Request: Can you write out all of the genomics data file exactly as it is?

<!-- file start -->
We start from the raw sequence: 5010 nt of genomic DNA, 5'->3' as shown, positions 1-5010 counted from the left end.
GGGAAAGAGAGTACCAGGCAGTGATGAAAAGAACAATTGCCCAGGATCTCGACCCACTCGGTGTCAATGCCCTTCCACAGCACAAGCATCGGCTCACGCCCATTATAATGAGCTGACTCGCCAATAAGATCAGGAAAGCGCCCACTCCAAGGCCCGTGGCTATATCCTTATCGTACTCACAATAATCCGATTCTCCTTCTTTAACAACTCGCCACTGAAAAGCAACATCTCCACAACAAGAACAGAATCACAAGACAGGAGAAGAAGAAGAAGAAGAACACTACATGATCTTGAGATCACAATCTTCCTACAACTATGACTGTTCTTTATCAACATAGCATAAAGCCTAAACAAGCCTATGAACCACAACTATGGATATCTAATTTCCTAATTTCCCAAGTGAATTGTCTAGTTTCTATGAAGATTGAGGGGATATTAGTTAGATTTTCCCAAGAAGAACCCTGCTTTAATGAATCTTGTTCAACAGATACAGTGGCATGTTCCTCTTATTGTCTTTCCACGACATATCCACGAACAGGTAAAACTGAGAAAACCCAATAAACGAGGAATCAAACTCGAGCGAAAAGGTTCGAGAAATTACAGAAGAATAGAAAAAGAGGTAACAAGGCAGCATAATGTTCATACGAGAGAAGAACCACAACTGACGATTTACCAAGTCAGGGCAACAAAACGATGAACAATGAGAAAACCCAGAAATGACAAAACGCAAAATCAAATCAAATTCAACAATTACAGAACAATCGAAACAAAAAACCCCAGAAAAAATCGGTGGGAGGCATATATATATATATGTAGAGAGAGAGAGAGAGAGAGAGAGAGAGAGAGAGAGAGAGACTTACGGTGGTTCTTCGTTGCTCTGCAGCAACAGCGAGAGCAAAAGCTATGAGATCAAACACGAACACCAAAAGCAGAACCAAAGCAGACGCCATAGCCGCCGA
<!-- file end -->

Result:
We start from the raw sequence: 5010 nt of genomic DNA, 5'->3' as shown, positions 1-5010 counted from the left end.
GGGAAAGAGAGTACCAGGCAGTGATGAAAAGAACAATTGCCCAGGATCTCGACCCACTCGGTGTCAATGCCCTTCCACAGCACAAGCATCGGCTCACGCCCATTATAATGAGCTGACTCGCCAATAAGATCAGGAAAGCGCCCACTCCAAGGCCCGTGGCTATATCCTTATCGTACTCACAATAATCCGATTCTCCTTCTTTAACAACTCGCCACTGAAAAGCAACATCTCCACAACAAGAACAGAATCACAAGACAGGAGAAGAAGAAGAAGAAGAACACTACATGATCTTGAGATCACAATCTTCCTACAACTATGACTGTTCTTTATCAACATAGCATAAAGCCTAAACAAGCCTATGAACCACAACTATGGATATCTAATTTCCTAATTTCCCAAGTGAATTGTCTAGTTTCTATGAAGATTGAGGGGATATTAGTTAGATTTTCCCAAGAAGAACCCTGCTTTAATGAATCTTGTTCAACAGATACAGTGGCATGTTCCTCTTATTGTCTTTCCACGACATATCCACGAACAGGTAAAACTGAGAAAACCCAATAAACGAGGAATCAAACTCGAGCGAAAAGGTTCGAGAAATTACAGAAGAATAGAAAAAGAGGTAACAAGGCAGCATAATGTTCATACGAGAGAAGAACCACAACTGACGATTTACCAAGTCAGGGCAACAAAACGATGAACAATGAGAAAACCCAGAAATGACAAAACGCAAAATCAAATCAAATTCAACAATTACAGAACAATCGAAACAAAAAACCCCAGAAAAAATCGGTGGGAGGCATATATATATATATGTAGAGAGAGAGAGAGAGAGAGAGAGAGAGAGAGAGAGAGAGACTTACGGTGGTTCTTCGTTGCTCTGCAGCAACAGCGAGAGCAAAAGCTATGAGATCAAACACGAACACCAAAAGCAGAACCAAAGCAGACGCCATAGCCGCCGA